On October 19, 2012 Drew Estate held a special event at TESA Cigar Co. to sell Drew Estate’s newest Liga Privada for the first time, the Velvet Rat. Just 40 bundles of 10 cigars were offered as part of the “soft launch” with a full release expected mid-2013.
We covered the news a few weeks ago here:
Drew Estate’s next Liga Privada will debut in just over one week at an event at TESA Cigar Co. in Chicago, IL. On October 19, the long-time Drew Estate supporter will be the first retailer to receive the Liga Privada Único Serie Velvet Rat, the third play on the company’s original Único Serie release, the Dirty Rat. At 6 1/4 x 46, the Liga Privada Velvet Rat is identical in shape and size to the Único Serie Ratzilla, a cigar which was offered for sale for the first time earlier this year. Forty special 10-count prerelease bundles of the lighter and sweeter Velvet Rat have been made for the event at TESA with MSRP at $14.00 per cigar and $140.00 per bundle. The bundles can be seen in the following video below filmed at Drew Estate:
Given the extremely small release TESA will not be taking any orders, or pre-orders, over the phone and is even hinting at possibly limiting in-store sales at the event.
Steve Saka, Drew Estate CEO, first publicly mentioned the blend a few weeks ago, commenting only, “we just finished the blend a month or so ago…” Also in early September, a member of the BOTL.org forum showed off an alleged prototype.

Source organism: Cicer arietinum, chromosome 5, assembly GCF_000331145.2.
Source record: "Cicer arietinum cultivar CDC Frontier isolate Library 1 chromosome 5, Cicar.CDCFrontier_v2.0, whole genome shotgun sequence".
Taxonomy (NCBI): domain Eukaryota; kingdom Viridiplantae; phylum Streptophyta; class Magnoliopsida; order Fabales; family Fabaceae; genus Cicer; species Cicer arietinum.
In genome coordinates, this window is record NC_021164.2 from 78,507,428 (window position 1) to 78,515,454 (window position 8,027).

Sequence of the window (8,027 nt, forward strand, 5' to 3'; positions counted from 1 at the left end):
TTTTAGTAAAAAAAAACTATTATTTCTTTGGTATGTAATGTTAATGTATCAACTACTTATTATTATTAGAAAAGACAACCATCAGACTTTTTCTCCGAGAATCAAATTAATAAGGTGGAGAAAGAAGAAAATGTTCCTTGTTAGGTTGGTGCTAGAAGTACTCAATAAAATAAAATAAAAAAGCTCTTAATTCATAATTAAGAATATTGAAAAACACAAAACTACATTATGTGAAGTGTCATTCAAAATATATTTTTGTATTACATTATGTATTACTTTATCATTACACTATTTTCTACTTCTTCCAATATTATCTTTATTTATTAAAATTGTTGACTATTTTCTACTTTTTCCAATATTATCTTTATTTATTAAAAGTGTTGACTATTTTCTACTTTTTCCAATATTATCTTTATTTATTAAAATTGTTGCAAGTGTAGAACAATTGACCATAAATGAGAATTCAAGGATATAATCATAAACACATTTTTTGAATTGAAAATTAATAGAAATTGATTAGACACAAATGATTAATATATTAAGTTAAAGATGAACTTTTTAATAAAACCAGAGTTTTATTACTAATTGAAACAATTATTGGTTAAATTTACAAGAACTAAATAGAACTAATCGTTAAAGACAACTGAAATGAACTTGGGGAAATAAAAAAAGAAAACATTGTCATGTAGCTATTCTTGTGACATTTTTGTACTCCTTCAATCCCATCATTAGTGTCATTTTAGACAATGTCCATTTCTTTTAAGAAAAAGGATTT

At this time, the Velvet Rat is slated for a mid-2013 release.J onathan Drew explained the choice of TESA:
Believe it or not, there was a time in Cigar History that Drew Estate did not exist. Hey, I know that sounds hard to believe, almost incredulous. “Dizzle, are you saying that Drew Estate didn’t run from Cuba with $17 and some Corojo Seeds and arrive in Esteli, Nicaragua …?” That’s right. This PRE -DREW CIGAR time actually existed. And back then, we met a Sage Tobacconist from the Chicago Cigar Shop scene named John Kelly. Him and his wife cleared their IRA Account to lend us $20,000 right before I jumped on the flight that changed my life forever.
We are proud to have our Soft National Pre-Release for the VELVET at his family’s New Cigar Lounge – TESA Cigars. John’s Son, Chris Kelly, is the owner operator and has developed an outstanding relationship with premium consumers in the Chicagoland Area. We are amped up to do the release with Chris, who has been a friend since he was 14. He is all grown up now, and has a bad ass lounge in a hot area of Chicago.
Drew Estate CEO Steve Saka explained to halfwheel:
The Velvet Rat was created to satisfy two of my personal cigar desires. The first being my longing for there to be a slightly creamier, more balance iteration of our Dirty Rat blend. Don’t get me wrong, I love what a little firecracker of pepper the original Rat liga is, yet I still found myself craving something a bit more tempered so I could enjoy it more languidly; relaxing with each long draw and exhale. My second want was for there to be a lonsdale added to the Liga Privada line as I find this vitola to be very elegant and a true pleasure to smoke. Why this size has fallen out of favor with so many smokers is a mystery to me and I am hopeful that the Velvet Rat will reintroduce them to the joys this format can provide.